Sorry not to answer your poll, but TBH I think it's based on wrong information - which is why I've posted the above comments
     
    Last edited: 16 Apr 2019 at 8:20 PM
  4. webweasel

    webweasel

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    Hi J&K, this is a range of MR laminates I was looking at:

    https://www.magnettrade.co.uk/kitch...minate-worktops/?dynamic-10638=Core--Laminate

    I think MR chipboard is mostly used in the social housing sector and tends to be 28mm but this is all 38mm

    I’ve read that modern laminates tend to be thin (sometimes as little as 1mm) whereas previously they would have been thicker. This makes them cheaper and able to post form to tighter radii but also increases the risk of damage.

    Solid laminate (or SGL, not HPL) is becoming more common now ultrathin (12mm) tops are popular and it’s completely impervious but needs gluing and biscuit jointing.

    https://www.worktop-express.co.uk/solid-laminate-worktops

    Not saying solid wood won’t swell but at least it can be sanded and reconditioned. I had solid wood tops in my old house and know they need looking after but they are nice and chunky.
     
    Last edited: 16 Apr 2019 at 9:27 AM
  5. wgt52

    wgt52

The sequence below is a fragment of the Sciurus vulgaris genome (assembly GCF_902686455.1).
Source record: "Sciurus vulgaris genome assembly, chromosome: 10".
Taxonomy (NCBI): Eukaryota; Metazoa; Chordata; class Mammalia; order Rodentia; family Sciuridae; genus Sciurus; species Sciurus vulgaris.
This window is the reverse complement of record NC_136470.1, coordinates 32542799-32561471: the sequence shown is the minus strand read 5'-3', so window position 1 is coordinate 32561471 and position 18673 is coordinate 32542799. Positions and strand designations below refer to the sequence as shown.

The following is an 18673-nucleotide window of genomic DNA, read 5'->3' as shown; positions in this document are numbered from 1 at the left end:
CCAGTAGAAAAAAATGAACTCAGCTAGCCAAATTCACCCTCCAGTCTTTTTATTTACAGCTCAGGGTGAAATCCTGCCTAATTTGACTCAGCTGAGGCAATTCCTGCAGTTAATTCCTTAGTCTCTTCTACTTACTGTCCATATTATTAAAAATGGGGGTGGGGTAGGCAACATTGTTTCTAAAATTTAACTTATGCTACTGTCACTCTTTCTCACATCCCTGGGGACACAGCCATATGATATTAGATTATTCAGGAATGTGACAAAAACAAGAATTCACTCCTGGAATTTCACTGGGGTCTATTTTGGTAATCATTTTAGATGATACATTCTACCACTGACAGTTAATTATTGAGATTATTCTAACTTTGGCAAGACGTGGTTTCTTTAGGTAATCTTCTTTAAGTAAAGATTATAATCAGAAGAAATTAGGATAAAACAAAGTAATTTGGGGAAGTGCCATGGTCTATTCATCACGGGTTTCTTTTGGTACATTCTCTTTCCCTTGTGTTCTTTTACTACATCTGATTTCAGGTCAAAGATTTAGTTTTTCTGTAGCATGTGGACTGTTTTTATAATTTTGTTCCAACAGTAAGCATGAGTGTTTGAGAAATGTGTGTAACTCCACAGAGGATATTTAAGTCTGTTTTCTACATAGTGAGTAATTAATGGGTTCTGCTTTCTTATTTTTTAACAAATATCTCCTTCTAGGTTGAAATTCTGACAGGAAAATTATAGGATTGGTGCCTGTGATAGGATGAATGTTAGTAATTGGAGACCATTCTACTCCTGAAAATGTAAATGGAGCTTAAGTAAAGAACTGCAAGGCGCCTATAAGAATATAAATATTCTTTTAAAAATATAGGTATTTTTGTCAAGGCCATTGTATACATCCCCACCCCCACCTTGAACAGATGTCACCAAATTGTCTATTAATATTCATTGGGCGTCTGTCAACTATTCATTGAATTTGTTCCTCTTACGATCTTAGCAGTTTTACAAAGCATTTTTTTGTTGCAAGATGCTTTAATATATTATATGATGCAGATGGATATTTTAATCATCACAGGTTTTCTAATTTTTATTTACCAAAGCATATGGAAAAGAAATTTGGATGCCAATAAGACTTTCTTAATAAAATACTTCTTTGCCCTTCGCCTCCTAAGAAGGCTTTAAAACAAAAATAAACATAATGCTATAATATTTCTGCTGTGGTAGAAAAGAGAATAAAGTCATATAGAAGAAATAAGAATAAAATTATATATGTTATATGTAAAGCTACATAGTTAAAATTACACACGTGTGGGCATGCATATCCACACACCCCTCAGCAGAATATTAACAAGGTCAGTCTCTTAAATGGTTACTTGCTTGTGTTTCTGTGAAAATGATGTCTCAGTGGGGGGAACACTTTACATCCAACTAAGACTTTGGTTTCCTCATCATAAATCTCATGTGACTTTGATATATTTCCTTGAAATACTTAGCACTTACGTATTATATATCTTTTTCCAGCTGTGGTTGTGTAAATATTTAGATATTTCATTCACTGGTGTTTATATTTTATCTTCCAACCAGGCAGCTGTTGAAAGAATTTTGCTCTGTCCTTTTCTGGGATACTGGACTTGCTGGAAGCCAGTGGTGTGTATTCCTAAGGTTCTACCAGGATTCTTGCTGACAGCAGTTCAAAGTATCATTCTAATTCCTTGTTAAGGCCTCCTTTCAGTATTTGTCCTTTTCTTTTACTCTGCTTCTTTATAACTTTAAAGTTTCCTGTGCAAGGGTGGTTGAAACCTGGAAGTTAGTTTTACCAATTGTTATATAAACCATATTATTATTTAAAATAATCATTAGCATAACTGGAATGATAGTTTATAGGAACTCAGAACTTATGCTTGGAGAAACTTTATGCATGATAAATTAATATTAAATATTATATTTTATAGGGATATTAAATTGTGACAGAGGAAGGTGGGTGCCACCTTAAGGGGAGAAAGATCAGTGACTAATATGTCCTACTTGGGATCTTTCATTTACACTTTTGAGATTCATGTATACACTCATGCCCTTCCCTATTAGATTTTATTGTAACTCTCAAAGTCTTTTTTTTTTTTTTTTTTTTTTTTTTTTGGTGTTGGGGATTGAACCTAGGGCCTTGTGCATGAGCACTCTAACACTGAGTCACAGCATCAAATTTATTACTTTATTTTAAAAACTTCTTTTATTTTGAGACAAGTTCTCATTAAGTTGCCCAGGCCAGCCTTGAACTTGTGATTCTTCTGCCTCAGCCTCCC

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    Laminate on compressed chips, look at 'Axiom' brand. Seal the edges with a spirit based sealer preferably (e.g. 'BushBoard Complete') rather than PVA, both take about the same drying time.
    You must put a LARGE bead of sealer around (or in) the edge grove of the sink before putting in place; fix down firmly, with as many fixings as you can find (the companies rarely supply enough for all the fixing points on a sink) before you clean the surplus away.
     
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  6. webweasel

    webweasel

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    The sink cutout has been absolutely fine, it’s the nearby mason mitre that has blown
     
  7. JobAndKnock

    JobAndKnock

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    At that price I'm afraid I wouldn't expect too much

    Yes, but it's special contract stuff and not generally available off the shelf. Frankly I'd rather go for an Axiom (Formica), Duropal (Pfleidered), Bushboard or Wilsonart worktop, all of which use HG (horizontal grade) as opposed to the thinner VG (vertical grade) laminate found on cheap worktops. The issue is how well or badly the joint is done - done properly a joint is good for 12+ years.

    Ever tried biscuit jointing 12mm thick material? Only asking. 12mm seems alien to me and I wonder how well it can support weight. Glad I no longer do domestics if it's going that way

    I have solid beech worktops at home, but then I installed them (I'm a chippy) and I still maintain a dozen or so worktops I've installed for customers over the years. The oldest has been in place more than 25 years. Maybe I'm luck in that my customers don't abuse their kitchens (the ones who do have generally ripped the kitchens out and replaced them in any case), but when people start talking about worktops swelling that indicates poor installation/lack of maintenance/abuse in my book